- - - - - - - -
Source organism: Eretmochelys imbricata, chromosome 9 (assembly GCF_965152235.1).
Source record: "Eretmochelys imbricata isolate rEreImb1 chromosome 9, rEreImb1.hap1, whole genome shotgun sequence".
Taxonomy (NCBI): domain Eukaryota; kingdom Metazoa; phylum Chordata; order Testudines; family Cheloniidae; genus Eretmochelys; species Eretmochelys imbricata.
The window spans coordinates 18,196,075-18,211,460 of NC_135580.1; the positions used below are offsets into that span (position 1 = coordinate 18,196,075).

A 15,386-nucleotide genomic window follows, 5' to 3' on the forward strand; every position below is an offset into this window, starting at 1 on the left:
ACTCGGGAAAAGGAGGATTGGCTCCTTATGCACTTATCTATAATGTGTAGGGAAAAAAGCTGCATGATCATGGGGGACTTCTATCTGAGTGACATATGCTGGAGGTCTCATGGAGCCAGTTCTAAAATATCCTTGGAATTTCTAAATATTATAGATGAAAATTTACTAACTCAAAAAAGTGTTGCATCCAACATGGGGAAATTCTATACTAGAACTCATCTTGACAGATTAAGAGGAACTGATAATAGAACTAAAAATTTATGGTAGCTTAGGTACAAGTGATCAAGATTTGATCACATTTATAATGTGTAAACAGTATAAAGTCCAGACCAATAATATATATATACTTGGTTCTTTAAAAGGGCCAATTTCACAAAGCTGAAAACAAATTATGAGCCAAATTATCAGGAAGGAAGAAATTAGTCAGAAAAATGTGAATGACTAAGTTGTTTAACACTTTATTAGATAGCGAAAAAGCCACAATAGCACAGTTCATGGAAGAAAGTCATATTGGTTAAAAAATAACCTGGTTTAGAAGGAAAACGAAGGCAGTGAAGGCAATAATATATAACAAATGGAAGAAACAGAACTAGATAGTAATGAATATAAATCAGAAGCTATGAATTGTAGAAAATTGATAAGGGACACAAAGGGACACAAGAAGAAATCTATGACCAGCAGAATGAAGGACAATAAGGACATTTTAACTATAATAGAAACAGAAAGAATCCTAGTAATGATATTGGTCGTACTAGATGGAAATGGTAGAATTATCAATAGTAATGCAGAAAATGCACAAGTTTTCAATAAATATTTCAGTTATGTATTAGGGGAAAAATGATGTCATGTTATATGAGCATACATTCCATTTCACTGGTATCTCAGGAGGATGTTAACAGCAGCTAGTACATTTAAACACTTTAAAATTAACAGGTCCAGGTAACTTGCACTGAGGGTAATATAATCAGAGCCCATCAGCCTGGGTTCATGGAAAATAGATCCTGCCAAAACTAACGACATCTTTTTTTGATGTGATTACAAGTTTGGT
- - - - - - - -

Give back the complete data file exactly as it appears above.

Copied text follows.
Source organism: Eretmochelys imbricata, chromosome 9 (assembly GCF_965152235.1).
Source record: "Eretmochelys imbricata isolate rEreImb1 chromosome 9, rEreImb1.hap1, whole genome shotgun sequence".
Taxonomy (NCBI): domain Eukaryota; kingdom Metazoa; phylum Chordata; order Testudines; family Cheloniidae; genus Eretmochelys; species Eretmochelys imbricata.
The window spans coordinates 18,196,075-18,211,460 of NC_135580.1; the positions used below are offsets into that span (position 1 = coordinate 18,196,075).

A 15,386-nucleotide genomic window follows, 5' to 3' on the forward strand; every position below is an offset into this window, starting at 1 on the left:
ACTCGGGAAAAGGAGGATTGGCTCCTTATGCACTTATCTATAATGTGTAGGGAAAAAAGCTGCATGATCATGGGGGACTTCTATCTGAGTGACATATGCTGGAGGTCTCATGGAGCCAGTTCTAAAATATCCTTGGAATTTCTAAATATTATAGATGAAAATTTACTAACTCAAAAAAGTGTTGCATCCAACATGGGGAAATTCTATACTAGAACTCATCTTGACAGATTAAGAGGAACTGATAATAGAACTAAAAATTTATGGTAGCTTAGGTACAAGTGATCAAGATTTGATCACATTTATAATGTGTAAACAGTATAAAGTCCAGACCAATAATATATATATACTTGGTTCTTTAAAAGGGCCAATTTCACAAAGCTGAAAACAAATTATGAGCCAAATTATCAGGAAGGAAGAAATTAGTCAGAAAAATGTGAATGACTAAGTTGTTTAACACTTTATTAGATAGCGAAAAAGCCACAATAGCACAGTTCATGGAAGAAAGTCATATTGGTTAAAAAATAACCTGGTTTAGAAGGAAAACGAAGGCAGTGAAGGCAATAATATATAACAAATGGAAGAAACAGAACTAGATAGTAATGAATATAAATCAGAAGCTATGAATTGTAGAAAATTGATAAGGGACACAAAGGGACACAAGAAGAAATCTATGACCAGCAGAATGAAGGACAATAAGGACATTTTAACTATAATAGAAACAGAAAGAATCCTAGTAATGATATTGGTCGTACTAGATGGAAATGGTAGAATTATCAATAGTAATGCAGAAAATGCACAAGTTTTCAATAAATATTTCAGTTATGTATTAGGGGAAAAATGATGTCATGTTATATGAGCATACATTCCATTTCACTGGTATCTCAGGAGGATGTTAACAGCAGCTAGTACATTTAAACACTTTAAAATTAACAGGTCCAGGTAACTTGCACTGAGGGTAATATAATCAGAGCCCATCAGCCTGGGTTCATGGAAAATAGATCCTGCCAAAACTAACGACATCTTTTTTTGATGTGATTACAAGTTTGGT